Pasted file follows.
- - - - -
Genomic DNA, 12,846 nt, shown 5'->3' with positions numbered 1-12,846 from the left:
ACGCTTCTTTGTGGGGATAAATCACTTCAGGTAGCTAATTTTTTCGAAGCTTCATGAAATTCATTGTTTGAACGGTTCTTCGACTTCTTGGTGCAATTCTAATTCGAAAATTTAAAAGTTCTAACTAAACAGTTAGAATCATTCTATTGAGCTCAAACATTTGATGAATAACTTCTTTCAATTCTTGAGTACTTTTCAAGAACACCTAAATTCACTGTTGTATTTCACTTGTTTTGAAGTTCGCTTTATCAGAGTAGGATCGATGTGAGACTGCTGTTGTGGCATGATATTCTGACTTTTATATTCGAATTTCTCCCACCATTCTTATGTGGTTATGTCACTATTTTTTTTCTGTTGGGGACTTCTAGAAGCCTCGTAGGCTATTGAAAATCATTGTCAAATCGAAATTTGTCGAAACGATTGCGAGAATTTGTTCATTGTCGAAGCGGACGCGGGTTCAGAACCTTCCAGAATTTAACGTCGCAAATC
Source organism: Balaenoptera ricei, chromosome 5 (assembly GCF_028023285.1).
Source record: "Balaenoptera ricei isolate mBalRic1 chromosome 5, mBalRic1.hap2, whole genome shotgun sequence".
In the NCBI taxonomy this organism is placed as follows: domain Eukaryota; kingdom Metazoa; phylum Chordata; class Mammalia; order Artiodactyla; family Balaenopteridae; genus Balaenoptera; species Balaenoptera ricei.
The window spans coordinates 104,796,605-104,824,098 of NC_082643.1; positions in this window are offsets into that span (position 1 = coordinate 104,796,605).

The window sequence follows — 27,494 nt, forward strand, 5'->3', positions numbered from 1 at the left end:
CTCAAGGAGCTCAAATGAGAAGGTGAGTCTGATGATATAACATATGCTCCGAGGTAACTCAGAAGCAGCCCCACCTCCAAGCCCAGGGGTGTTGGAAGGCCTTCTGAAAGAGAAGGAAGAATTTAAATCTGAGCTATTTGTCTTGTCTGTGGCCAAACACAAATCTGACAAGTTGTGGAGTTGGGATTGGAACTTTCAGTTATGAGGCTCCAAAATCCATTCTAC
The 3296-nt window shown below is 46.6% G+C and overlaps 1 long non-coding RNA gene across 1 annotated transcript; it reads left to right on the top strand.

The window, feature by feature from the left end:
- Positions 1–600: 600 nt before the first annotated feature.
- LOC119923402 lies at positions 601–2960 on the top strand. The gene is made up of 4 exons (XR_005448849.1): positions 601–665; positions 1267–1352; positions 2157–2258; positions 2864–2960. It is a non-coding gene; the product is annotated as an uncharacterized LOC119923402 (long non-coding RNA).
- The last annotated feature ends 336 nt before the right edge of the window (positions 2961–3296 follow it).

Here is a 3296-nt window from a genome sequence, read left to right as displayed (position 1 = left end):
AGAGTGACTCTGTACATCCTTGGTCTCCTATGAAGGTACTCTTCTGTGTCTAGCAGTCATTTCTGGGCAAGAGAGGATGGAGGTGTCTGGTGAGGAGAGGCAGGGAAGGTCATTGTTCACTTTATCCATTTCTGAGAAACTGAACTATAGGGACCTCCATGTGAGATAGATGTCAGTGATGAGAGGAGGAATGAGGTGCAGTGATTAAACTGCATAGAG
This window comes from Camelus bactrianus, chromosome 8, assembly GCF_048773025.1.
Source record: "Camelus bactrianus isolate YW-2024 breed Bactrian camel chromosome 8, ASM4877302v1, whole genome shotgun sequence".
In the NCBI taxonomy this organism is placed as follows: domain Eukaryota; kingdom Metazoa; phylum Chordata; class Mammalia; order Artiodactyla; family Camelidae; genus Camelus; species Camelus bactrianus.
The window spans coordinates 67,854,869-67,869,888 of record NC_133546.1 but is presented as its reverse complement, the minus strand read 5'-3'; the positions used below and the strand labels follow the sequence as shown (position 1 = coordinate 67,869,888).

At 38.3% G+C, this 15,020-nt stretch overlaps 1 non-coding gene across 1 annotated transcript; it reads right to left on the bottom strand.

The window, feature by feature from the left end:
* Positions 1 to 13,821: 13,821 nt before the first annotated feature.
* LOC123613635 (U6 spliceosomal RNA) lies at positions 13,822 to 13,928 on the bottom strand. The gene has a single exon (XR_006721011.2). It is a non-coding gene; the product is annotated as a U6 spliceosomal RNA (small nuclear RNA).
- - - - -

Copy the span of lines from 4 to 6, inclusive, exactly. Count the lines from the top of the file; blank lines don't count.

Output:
Source record: "Balaenoptera ricei isolate mBalRic1 chromosome 5, mBalRic1.hap2, whole genome shotgun sequence".
In the NCBI taxonomy this organism is placed as follows: domain Eukaryota; kingdom Metazoa; phylum Chordata; class Mammalia; order Artiodactyla; family Balaenopteridae; genus Balaenoptera; species Balaenoptera ricei.
The window spans coordinates 104,796,605-104,824,098 of NC_082643.1; positions in this window are offsets into that span (position 1 = coordinate 104,796,605).